Many residents are complaining about the establishment of hospices and residential care houses for AIDS patients in their neighborhoods, two of which have opened recently here.

"We literally woke up one morning and there it was," said one resident who lives near a Northwest row house where five women with AIDS live. "Nobody had been told it was coming, and the psychological impact is the same as if a radioactive waste dump had been placed here."

On the other side of town, in Northeast, a resident who lives near a hospice run by Roman Catholic nuns complains about "AIDS people roaming the streets, contaminating everything."

Virgil Thompson, a local advisory neighborhood commissioner in the Northeast neighborhood, says the confusion and hysteria stem in part from residents not being told that the houses would be used by AIDS patients.

"I want people to know that we are our brothers' keepers and we are compassionate, but that you can't just slip these kinds of places into a neighborhood," he said.

Added Joann Whitt, president of the Ward 5 Citizens Coalition, an ad hoc group formed to protest the home that claims a membership of 60 families: "There is nothing wrong with providing those services, but we are not assured that there might not be long-term hazards."

It can be argued that no neighborhood is going to favor a hospice for AIDS patients any more than it would favor a halfway house for prison convicts. But that is no reason groups concerned with providing care for AIDS patients should not make more of an effort.

Misinformation about AIDS continues to be a major obstacle to its prevention as well as the care for those who have the disease.

Unfortunately, there are still people who believe that the disease is spread by insects, clothing and even through the air.

Still, fear is fear, and better measures should be taken to quell the fears of misinformed people. One resident said he is concerned that waste material from the house near him is set out on the street and subject to be rummaged by cats and dogs, which then return home to play with children.

"Suppose a cat scratched my child after messing around in one of those cans?" the resident asked.

The answer is that nothing would happen, except that the child would have been scratched by a cat. AIDS is not spread by animals. But someone should have taken time to talk with residents about this before their fears got out of hand.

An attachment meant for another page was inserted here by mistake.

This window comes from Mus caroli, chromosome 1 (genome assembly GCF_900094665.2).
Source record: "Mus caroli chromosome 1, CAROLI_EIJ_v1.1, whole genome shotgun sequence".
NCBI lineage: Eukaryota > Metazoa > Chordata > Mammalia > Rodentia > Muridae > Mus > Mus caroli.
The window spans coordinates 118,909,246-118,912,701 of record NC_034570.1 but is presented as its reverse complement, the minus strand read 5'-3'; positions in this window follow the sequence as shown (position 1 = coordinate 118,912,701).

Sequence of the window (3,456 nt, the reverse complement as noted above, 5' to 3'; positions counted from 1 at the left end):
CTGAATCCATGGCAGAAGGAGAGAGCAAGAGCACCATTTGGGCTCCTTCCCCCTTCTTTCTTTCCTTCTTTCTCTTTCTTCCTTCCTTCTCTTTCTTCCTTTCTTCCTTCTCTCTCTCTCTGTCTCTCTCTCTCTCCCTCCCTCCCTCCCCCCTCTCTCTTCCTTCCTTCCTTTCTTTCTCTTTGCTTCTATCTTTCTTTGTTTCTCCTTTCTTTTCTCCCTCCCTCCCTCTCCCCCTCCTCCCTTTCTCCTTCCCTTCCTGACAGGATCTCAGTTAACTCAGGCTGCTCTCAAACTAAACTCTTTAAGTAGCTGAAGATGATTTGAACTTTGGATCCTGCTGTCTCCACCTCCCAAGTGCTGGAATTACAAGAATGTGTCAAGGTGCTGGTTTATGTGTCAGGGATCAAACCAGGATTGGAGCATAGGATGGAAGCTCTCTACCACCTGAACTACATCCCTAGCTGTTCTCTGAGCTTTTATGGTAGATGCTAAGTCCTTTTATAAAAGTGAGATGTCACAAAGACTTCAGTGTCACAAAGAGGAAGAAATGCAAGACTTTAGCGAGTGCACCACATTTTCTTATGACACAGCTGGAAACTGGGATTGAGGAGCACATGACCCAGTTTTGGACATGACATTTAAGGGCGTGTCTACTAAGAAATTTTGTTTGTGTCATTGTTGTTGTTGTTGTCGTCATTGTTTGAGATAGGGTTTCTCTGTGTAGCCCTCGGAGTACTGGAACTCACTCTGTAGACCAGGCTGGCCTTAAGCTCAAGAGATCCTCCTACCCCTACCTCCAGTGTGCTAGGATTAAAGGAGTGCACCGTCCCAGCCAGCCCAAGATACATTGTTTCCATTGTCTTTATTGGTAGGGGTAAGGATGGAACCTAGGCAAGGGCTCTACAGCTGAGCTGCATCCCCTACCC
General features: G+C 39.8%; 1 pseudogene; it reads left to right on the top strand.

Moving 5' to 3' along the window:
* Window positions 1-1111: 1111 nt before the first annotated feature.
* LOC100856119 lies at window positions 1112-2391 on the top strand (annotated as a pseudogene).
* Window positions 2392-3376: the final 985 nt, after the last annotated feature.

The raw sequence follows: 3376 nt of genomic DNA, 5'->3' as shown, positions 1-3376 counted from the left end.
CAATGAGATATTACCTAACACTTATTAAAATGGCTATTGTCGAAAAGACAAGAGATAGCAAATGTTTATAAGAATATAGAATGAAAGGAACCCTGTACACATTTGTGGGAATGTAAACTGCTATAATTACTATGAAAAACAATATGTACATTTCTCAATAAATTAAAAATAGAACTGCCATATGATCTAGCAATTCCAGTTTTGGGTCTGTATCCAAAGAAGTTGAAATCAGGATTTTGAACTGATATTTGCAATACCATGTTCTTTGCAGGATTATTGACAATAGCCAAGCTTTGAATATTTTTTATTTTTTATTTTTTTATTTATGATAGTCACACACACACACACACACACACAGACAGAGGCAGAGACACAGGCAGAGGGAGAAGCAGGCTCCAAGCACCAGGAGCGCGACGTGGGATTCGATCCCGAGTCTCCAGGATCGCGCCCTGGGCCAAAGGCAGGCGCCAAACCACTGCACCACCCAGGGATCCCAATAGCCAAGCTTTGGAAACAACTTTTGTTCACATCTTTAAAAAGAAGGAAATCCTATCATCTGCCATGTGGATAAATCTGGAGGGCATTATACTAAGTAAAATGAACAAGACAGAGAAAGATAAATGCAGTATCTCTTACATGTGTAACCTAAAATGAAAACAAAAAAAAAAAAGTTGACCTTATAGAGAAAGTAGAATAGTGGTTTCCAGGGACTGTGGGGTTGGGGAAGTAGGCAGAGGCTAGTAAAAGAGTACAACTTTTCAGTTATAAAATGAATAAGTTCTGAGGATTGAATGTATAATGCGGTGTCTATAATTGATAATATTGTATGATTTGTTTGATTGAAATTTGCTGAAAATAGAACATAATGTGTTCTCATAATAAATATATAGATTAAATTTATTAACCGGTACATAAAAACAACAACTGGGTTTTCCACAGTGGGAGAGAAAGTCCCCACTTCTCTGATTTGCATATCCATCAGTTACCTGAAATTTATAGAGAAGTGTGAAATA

Some people are concerned that hospices lower the property value of a neighborhood, but there are no studies or reports to suggest such a thing.

One of the women with AIDS in the Northwest hospice, which is the first of its kind for women in the nation, says, "I could have signed myself out of the hospital, but I didn't want to have to prostitute myself for a place to stay."

This is a person who needs to be given a place to stay, at any cost, lest she spread the disease at an enormous rate.

In the case of the house run by the nuns, pressure from residents appears to have forced the D.C. Zoning Board to rule that the house does not comply with a city zoning ordinance that allows "charitable activities," but not a hospice.

This ruling smacks of trying to zone AIDS patients into "acceptable" areas, which may make some residents feel good until they settle down to deal with the facts: The Washington area has more than 1,100 reported AIDS cases, and the city has the fifth-highest incidence of AIDS in the country.

This means that whether residents know it or not, AIDS victims are living in our neighborhoods already. What is needed are more groups like the Roman Catholic nuns and the Damien Ministries who are willing to care for them, at least to get them off the streets.

And as part of that care, they should make sure that residents have a better understanding of the problems of their new neighbors -- lest their admirable purpose be defeated by ignorance.